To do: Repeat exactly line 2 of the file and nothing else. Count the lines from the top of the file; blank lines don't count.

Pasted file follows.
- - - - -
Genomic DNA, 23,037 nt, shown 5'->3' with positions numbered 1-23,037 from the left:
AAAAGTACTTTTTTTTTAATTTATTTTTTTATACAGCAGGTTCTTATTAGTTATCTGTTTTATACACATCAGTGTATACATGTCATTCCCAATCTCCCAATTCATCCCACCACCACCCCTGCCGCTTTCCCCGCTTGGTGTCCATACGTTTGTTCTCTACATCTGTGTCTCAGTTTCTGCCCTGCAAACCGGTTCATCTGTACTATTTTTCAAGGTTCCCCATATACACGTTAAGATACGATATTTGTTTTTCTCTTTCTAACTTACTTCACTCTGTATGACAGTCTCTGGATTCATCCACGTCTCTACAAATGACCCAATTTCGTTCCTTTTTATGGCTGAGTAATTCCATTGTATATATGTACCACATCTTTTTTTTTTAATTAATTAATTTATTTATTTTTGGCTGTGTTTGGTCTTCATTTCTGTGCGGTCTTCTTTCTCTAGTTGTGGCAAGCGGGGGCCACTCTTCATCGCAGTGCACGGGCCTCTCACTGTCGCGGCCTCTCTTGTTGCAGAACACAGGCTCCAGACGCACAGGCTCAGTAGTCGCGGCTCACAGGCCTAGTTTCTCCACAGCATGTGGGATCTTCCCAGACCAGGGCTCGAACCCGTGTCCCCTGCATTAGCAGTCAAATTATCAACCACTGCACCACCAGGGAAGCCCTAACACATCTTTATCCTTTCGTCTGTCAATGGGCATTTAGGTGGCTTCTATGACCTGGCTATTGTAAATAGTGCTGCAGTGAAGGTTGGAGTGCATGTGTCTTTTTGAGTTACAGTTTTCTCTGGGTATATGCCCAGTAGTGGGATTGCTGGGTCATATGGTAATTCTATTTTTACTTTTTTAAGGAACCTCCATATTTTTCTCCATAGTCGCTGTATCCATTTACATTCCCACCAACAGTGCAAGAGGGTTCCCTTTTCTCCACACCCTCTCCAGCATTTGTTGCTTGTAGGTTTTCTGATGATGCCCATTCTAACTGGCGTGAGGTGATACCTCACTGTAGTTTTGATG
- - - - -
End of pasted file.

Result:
AAAAGTACTTTTTTTTTAATTTATTTTTTTATACAGCAGGTTCTTATTAGTTATCTGTTTTATACACATCAGTGTATACATGTCATTCCCAATCTCCCAATTCATCCCACCACCACCCCTGCCGCTTTCCCCGCTTGGTGTCCATACGTTTGTTCTCTACATCTGTGTCTCAGTTTCTGCCCTGCAAACCGGTTCATCTGTACTATTTTTCAAGGTTCCCCATATACACGTTAAGATACGATATTTGTTTTTCTCTTTCTAACTTACTTCACTCTGTATGACAGTCTCTGGATTCATCCACGTCTCTACAAATGACCCAATTTCGTTCCTTTTTATGGCTGAGTAATTCCATTGTATATATGTACCACATCTTTTTTTTTTAATTAATTAATTTATTTATTTTTGGCTGTGTTTGGTCTTCATTTCTGTGCGGTCTTCTTTCTCTAGTTGTGGCAAGCGGGGGCCACTCTTCATCGCAGTGCACGGGCCTCTCACTGTCGCGGCCTCTCTTGTTGCAGAACACAGGCTCCAGACGCACAGGCTCAGTAGTCGCGGCTCACAGGCCTAGTTTCTCCACAGCATGTGGGATCTTCCCAGACCAGGGCTCGAACCCGTGTCCCCTGCATTAGCAGTCAAATTATCAACCACTGCACCACCAGGGAAGCCCTAACACATCTTTATCCTTTCGTCTGTCAATGGGCATTTAGGTGGCTTCTATGACCTGGCTATTGTAAATAGTGCTGCAGTGAAGGTTGGAGTGCATGTGTCTTTTTGAGTTACAGTTTTCTCTGGGTATATGCCCAGTAGTGGGATTGCTGGGTCATATGGTAATTCTATTTTTACTTTTTTAAGGAACCTCCATATTTTTCTCCATAGTCGCTGTATCCATTTACATTCCCACCAACAGTGCAAGAGGGTTCCCTTTTCTCCACACCCTCTCCAGCATTTGTTGCTTGTAGGTTTTCTGATGATGCCCATTCTAACTGGCGTGAGGTGATACCTCACTGTAGTTTTGATG